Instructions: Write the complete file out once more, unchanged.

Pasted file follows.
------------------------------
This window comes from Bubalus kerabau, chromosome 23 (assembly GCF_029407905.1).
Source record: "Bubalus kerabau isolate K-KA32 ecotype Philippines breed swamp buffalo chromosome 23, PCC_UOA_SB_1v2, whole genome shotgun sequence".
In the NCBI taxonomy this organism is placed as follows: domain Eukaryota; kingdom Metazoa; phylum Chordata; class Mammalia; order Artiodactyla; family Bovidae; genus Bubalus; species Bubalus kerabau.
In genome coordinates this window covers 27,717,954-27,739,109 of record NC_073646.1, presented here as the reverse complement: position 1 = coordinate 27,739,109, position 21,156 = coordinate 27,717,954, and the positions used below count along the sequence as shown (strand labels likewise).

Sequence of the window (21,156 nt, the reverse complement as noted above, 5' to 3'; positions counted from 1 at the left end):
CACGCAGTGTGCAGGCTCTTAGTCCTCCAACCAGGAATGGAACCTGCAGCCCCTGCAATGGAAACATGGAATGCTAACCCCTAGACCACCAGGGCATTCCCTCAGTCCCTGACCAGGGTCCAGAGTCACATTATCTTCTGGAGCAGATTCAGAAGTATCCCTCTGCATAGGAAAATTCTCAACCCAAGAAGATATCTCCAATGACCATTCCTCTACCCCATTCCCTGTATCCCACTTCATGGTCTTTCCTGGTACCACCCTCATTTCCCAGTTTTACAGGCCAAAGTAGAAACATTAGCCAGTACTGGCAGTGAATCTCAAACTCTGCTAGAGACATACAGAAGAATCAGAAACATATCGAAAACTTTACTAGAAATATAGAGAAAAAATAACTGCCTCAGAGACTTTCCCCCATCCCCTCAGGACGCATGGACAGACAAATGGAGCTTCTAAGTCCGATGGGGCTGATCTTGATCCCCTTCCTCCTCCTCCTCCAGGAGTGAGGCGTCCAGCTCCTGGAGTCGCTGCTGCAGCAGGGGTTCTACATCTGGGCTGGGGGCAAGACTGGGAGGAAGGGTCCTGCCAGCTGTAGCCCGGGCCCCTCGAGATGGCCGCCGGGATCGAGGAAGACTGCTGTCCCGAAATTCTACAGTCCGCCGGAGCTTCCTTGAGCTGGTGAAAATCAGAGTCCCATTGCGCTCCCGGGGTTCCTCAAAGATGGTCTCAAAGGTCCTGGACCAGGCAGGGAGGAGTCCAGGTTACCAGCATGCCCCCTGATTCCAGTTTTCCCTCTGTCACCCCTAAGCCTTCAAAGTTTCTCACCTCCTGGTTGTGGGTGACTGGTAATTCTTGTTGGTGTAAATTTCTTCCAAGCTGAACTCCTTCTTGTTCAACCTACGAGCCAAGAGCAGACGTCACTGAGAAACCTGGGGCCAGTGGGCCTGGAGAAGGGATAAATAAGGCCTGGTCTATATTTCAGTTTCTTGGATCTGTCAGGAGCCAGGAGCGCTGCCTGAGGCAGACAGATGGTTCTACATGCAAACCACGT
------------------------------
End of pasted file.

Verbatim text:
This window comes from Bubalus kerabau, chromosome 23 (assembly GCF_029407905.1).
Source record: "Bubalus kerabau isolate K-KA32 ecotype Philippines breed swamp buffalo chromosome 23, PCC_UOA_SB_1v2, whole genome shotgun sequence".
In the NCBI taxonomy this organism is placed as follows: domain Eukaryota; kingdom Metazoa; phylum Chordata; class Mammalia; order Artiodactyla; family Bovidae; genus Bubalus; species Bubalus kerabau.
In genome coordinates this window covers 27,717,954-27,739,109 of record NC_073646.1, presented here as the reverse complement: position 1 = coordinate 27,739,109, position 21,156 = coordinate 27,717,954, and the positions used below count along the sequence as shown (strand labels likewise).

Sequence of the window (21,156 nt, the reverse complement as noted above, 5' to 3'; positions counted from 1 at the left end):
CACGCAGTGTGCAGGCTCTTAGTCCTCCAACCAGGAATGGAACCTGCAGCCCCTGCAATGGAAACATGGAATGCTAACCCCTAGACCACCAGGGCATTCCCTCAGTCCCTGACCAGGGTCCAGAGTCACATTATCTTCTGGAGCAGATTCAGAAGTATCCCTCTGCATAGGAAAATTCTCAACCCAAGAAGATATCTCCAATGACCATTCCTCTACCCCATTCCCTGTATCCCACTTCATGGTCTTTCCTGGTACCACCCTCATTTCCCAGTTTTACAGGCCAAAGTAGAAACATTAGCCAGTACTGGCAGTGAATCTCAAACTCTGCTAGAGACATACAGAAGAATCAGAAACATATCGAAAACTTTACTAGAAATATAGAGAAAAAATAACTGCCTCAGAGACTTTCCCCCATCCCCTCAGGACGCATGGACAGACAAATGGAGCTTCTAAGTCCGATGGGGCTGATCTTGATCCCCTTCCTCCTCCTCCTCCAGGAGTGAGGCGTCCAGCTCCTGGAGTCGCTGCTGCAGCAGGGGTTCTACATCTGGGCTGGGGGCAAGACTGGGAGGAAGGGTCCTGCCAGCTGTAGCCCGGGCCCCTCGAGATGGCCGCCGGGATCGAGGAAGACTGCTGTCCCGAAATTCTACAGTCCGCCGGAGCTTCCTTGAGCTGGTGAAAATCAGAGTCCCATTGCGCTCCCGGGGTTCCTCAAAGATGGTCTCAAAGGTCCTGGACCAGGCAGGGAGGAGTCCAGGTTACCAGCATGCCCCCTGATTCCAGTTTTCCCTCTGTCACCCCTAAGCCTTCAAAGTTTCTCACCTCCTGGTTGTGGGTGACTGGTAATTCTTGTTGGTGTAAATTTCTTCCAAGCTGAACTCCTTCTTGTTCAACCTACGAGCCAAGAGCAGACGTCACTGAGAAACCTGGGGCCAGTGGGCCTGGAGAAGGGATAAATAAGGCCTGGTCTATATTTCAGTTTCTTGGATCTGTCAGGAGCCAGGAGCGCTGCCTGAGGCAGACAGATGGTTCTACATGCAAACCACGT